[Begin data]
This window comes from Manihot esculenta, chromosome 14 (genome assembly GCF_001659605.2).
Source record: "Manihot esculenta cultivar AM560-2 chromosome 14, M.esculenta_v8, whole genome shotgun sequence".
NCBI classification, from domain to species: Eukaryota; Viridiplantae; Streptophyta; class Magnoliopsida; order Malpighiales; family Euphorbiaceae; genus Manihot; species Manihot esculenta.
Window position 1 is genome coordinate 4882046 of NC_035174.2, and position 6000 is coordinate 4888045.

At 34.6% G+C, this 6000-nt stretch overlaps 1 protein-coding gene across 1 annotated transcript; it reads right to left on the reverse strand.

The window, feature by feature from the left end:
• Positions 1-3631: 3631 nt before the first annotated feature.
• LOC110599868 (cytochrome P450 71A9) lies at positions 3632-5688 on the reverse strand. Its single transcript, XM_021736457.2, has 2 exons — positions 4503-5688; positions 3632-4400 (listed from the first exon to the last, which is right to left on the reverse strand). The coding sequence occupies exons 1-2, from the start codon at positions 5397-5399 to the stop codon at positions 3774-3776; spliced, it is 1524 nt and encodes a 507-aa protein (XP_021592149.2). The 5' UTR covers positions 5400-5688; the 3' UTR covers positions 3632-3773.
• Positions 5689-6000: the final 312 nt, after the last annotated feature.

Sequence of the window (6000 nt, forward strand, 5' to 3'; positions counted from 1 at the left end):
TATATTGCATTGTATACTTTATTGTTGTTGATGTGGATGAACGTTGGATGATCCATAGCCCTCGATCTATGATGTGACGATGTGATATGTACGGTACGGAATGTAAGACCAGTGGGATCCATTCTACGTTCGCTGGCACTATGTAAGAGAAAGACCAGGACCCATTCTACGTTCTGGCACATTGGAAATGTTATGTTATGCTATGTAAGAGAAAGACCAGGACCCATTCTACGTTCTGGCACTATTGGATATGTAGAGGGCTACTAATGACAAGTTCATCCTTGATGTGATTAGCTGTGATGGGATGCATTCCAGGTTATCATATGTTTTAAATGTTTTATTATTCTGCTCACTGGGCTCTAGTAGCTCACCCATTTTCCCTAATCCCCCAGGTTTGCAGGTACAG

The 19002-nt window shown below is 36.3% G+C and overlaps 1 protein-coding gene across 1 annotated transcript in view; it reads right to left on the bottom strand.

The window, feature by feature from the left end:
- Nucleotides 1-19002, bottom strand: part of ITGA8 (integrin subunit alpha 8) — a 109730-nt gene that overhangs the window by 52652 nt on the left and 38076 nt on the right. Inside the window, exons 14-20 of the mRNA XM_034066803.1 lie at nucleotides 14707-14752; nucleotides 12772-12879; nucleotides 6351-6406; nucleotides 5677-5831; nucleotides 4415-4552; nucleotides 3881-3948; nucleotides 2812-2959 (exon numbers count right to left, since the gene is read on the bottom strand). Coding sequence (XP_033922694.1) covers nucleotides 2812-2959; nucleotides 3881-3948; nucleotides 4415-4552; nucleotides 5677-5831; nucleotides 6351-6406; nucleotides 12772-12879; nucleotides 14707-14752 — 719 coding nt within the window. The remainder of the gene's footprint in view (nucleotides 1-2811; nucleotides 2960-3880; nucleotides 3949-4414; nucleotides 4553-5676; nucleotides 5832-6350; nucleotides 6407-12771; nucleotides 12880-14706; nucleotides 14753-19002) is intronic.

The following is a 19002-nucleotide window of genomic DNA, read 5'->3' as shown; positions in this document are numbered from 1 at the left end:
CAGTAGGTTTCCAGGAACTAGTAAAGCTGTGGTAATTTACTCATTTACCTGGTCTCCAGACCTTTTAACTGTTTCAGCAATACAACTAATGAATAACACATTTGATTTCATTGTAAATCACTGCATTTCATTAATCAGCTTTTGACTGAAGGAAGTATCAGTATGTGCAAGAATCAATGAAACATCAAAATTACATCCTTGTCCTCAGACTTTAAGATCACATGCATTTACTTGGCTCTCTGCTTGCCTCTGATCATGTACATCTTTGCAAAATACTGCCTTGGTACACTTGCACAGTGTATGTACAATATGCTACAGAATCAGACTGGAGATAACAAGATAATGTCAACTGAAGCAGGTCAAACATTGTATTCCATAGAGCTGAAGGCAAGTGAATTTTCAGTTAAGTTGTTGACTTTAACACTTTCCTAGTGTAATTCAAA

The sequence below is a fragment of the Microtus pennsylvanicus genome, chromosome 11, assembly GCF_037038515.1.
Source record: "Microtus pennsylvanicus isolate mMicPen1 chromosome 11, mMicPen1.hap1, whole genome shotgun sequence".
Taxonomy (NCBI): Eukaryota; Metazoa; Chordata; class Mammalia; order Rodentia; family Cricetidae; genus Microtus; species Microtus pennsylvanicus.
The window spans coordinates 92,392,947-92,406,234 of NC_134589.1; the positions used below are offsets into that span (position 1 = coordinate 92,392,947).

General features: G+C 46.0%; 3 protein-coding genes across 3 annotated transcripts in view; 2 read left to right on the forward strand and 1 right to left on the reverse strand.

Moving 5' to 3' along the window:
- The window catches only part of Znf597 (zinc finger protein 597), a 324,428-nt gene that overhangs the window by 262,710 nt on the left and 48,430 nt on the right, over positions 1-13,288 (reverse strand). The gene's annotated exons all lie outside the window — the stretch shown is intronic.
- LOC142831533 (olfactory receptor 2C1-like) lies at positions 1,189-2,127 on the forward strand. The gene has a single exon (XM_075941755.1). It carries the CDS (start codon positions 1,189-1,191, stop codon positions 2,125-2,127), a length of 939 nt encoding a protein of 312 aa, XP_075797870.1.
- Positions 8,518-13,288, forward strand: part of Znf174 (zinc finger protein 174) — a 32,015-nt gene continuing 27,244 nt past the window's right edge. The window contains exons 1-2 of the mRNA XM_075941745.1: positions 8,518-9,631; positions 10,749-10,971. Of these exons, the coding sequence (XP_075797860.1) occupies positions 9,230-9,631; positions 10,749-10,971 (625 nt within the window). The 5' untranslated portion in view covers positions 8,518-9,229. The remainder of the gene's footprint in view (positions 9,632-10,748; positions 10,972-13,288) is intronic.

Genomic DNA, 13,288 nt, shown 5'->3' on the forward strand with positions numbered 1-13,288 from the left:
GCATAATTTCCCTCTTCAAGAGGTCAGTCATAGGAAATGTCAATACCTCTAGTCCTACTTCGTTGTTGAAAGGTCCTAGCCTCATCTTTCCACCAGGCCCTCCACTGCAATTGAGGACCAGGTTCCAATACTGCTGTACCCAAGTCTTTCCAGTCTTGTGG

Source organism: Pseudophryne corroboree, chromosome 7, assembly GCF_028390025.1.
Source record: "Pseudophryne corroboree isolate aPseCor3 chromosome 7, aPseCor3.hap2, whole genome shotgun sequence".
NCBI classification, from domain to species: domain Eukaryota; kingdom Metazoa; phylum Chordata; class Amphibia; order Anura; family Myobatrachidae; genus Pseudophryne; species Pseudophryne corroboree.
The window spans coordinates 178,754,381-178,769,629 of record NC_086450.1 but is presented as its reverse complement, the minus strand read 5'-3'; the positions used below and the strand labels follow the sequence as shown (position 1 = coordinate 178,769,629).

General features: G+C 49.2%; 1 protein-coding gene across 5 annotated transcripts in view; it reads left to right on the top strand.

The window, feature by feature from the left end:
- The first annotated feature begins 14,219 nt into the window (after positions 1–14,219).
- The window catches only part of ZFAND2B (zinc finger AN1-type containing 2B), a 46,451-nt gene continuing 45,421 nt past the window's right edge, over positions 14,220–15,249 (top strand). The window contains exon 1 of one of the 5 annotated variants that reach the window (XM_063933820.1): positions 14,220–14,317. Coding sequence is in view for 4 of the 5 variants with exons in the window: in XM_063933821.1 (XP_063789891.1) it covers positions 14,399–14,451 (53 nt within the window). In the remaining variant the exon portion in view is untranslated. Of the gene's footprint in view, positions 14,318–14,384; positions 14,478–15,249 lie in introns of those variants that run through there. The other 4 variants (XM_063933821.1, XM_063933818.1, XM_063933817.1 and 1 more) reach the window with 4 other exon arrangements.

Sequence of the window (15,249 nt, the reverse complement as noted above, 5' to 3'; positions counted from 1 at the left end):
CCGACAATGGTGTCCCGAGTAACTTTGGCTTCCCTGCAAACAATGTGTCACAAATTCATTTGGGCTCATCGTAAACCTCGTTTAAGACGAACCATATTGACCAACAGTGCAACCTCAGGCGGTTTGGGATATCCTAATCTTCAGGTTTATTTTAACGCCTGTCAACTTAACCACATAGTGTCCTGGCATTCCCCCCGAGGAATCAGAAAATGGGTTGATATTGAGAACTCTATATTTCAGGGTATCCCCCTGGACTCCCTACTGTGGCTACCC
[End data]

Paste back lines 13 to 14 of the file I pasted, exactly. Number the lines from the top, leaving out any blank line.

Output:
The window, feature by feature from the left end:
- Nucleotides 1-19002, bottom strand: part of ITGA8 (integrin subunit alpha 8) — a 109730-nt gene that overhangs the window by 52652 nt on the left and 38076 nt on the right. Inside the window, exons 14-20 of the mRNA XM_034066803.1 lie at nucleotides 14707-14752; nucleotides 12772-12879; nucleotides 6351-6406; nucleotides 5677-5831; nucleotides 4415-4552; nucleotides 3881-3948; nucleotides 2812-2959 (exon numbers count right to left, since the gene is read on the bottom strand). Coding sequence (XP_033922694.1) covers nucleotides 2812-2959; nucleotides 3881-3948; nucleotides 4415-4552; nucleotides 5677-5831; nucleotides 6351-6406; nucleotides 12772-12879; nucleotides 14707-14752 — 719 coding nt within the window. The remainder of the gene's footprint in view (nucleotides 1-2811; nucleotides 2960-3880; nucleotides 3949-4414; nucleotides 4553-5676; nucleotides 5832-6350; nucleotides 6407-12771; nucleotides 12880-14706; nucleotides 14753-19002) is intronic.